Behind the Scenes

Perhaps I should tell you a little more about myself, just to put some of my more recent posts into perspective.

My parents divorced when I was 11.  I would love to say that I saw it coming, but I didn't, not in a million years.  I have a very distinct memory of walking home from school about a year before, past a house in our neighborhood where, it was said, a woman lived alone with her kids, a "broken" family.   (Gasp!  This was, after all, the 1970s).  "How lucky I am," my 10-year-old self thought, "my parents will never break up."

But they did.  My father went on a training course for six months to Florida where he met another woman; she was 20 or 21 at the time, a precocious medical student; he was 36 or 37, a surgeon and researcher at the top of his career.   We got to go to Disney World when we visited him there that summer.  Three months later, he was home, and my parents called us all into their bedroom. 

"Your mother and I aren't going to be living together any more," he said.  I screamed, "No!" and turned from the room and fled, already in tears.

The next few years are a bit of a blur.  My mother went back to work to finish her residency, we kids hung out at the neighborhood pool, and somehow or other we muddled along without Dad.  Birthdays became an occasion for awkward dinners out at "grown-up" restaurants (Dad always loved a steak), but otherwise Dad was fairly well out of the picture.  He and our now stepmother moved away within a year or so for him to take up a new position (in Reno, no less), and we started keeping Thanksgiving with Dad.  I remember thinking quite vividly to myself around this time (this was the summer before we moved to Texas) how it was actually okay that I only got to see Dad once a year; being a surgeon, he had spent a lot of time on-call and even when he did come home in the evenings, it was late.  "I never really had a father," I told myself.  "Nothing's really changed."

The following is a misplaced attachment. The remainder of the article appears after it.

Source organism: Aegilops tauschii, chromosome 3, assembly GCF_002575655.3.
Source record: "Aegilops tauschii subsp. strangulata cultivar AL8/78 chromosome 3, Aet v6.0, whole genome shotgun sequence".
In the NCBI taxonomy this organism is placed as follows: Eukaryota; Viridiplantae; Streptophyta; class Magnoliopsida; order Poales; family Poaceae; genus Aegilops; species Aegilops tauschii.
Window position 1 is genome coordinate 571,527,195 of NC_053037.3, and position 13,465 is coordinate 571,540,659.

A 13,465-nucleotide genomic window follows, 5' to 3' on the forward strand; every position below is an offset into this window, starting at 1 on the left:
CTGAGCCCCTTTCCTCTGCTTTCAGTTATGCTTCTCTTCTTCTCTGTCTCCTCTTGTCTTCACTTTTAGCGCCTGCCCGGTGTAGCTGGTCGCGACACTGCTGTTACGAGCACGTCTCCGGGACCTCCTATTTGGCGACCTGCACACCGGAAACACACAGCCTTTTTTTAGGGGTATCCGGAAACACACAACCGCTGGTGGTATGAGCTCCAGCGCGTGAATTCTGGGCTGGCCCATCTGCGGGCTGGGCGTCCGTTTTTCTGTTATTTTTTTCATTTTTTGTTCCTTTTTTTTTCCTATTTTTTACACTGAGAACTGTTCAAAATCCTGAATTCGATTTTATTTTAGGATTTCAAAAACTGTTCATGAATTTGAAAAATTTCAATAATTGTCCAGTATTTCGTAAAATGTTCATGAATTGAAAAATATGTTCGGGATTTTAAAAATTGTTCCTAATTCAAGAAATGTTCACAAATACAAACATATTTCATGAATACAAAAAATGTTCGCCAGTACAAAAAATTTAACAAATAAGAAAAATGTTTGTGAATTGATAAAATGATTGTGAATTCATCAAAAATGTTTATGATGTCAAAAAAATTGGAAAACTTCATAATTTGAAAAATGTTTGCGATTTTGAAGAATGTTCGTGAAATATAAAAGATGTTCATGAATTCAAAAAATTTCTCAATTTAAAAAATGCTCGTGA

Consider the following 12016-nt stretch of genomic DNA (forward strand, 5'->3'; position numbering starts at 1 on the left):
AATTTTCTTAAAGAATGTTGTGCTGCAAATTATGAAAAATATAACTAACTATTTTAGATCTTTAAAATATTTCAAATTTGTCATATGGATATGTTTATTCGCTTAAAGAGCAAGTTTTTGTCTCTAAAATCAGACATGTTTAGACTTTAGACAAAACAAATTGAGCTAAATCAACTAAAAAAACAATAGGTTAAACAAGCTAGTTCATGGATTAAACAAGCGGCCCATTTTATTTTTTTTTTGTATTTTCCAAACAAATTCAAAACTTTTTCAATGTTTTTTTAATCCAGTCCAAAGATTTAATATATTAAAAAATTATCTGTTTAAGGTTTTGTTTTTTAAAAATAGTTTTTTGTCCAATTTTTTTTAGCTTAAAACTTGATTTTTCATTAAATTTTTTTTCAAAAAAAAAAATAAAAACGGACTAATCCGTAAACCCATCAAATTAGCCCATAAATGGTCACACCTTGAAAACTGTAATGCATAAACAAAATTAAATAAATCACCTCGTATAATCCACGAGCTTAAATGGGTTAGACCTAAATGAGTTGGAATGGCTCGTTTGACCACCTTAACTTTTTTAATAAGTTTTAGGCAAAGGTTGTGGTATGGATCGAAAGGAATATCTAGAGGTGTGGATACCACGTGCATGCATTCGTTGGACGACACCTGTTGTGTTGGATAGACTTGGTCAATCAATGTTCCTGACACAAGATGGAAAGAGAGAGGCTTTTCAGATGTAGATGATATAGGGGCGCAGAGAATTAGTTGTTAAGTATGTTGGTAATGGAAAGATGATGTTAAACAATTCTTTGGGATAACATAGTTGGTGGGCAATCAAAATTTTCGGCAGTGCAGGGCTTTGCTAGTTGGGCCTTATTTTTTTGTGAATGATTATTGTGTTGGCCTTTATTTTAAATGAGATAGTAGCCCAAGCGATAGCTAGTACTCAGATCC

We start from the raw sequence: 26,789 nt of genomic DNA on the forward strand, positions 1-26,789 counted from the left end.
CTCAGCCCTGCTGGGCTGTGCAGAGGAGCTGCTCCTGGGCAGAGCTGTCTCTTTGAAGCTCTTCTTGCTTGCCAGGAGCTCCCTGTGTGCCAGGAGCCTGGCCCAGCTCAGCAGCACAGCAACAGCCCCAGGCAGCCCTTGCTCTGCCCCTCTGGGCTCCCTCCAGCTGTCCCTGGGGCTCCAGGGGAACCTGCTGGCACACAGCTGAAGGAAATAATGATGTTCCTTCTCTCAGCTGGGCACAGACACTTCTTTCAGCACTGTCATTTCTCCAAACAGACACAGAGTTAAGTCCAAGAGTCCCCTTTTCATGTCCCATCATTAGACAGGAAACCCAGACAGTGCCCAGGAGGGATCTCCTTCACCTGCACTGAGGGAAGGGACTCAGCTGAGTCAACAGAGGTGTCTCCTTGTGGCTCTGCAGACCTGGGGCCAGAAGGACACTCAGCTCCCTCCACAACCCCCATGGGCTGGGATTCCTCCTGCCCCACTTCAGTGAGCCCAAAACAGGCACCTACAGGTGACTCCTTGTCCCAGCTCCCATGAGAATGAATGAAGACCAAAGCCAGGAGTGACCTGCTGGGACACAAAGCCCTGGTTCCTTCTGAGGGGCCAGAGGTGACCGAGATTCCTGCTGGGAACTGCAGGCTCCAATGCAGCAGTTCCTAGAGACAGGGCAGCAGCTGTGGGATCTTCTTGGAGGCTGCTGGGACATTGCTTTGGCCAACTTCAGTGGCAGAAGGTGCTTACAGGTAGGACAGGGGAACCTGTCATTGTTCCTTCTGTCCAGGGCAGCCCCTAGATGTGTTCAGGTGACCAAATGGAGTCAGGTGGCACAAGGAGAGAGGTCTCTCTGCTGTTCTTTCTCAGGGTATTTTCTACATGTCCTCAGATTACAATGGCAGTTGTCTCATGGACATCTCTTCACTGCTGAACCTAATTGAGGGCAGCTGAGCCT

But, of course, it had.  Everything had changed.  What it meant to be loved.  What it meant to feel lovable.  What it meant to believe that everything was going to be okay.   Some things were fun.  Dad invited me along several times when he and my stepmother went skiing at Jackson Hole; there was always Thanksgiving, which, I am happy to report, he and I kept more or less annually until he died.  But there were also long phone calls, particularly when I was living abroad, particularly after our stepmother left him to marry somebody else and raise her own family, particularly after he started drinking and hanging out at, as they say, "gentleman's clubs."  Meanwhile, our mother remarried when I was in college and got divorced again just after my son was born when it turned out my stepfather was also a drinker and not much of a businessman (he's dead now, too). 

Did I mention that I have a problem with feeling loved or feeling good enough to be loved?  Not to mention, with fear of being abandoned?  "Oh, kids bounce back.  Look, you kids turned out fine.  It's not like you were abused.  And your mother took such good care of you, there's nothing actually wrong with what happened to you."  How many times have I heard that in my life?  Well, guess what.  It turns out it's not true.  Fancy that.*

Good thing I finally found myself in therapy, eh?

*It's funny, even as I write this, I can feel the backlash.  "Stop complaining, you're just whining, other kids had it much worse, you're just too needy.   You think you're special just because your parents got divorced?  Everybody's parents got divorced!  You'd be fine if you just snapped out of it.  Stop being such a burden on your mother.  You're just doing this to get attention."  Oh, these demons are strong.

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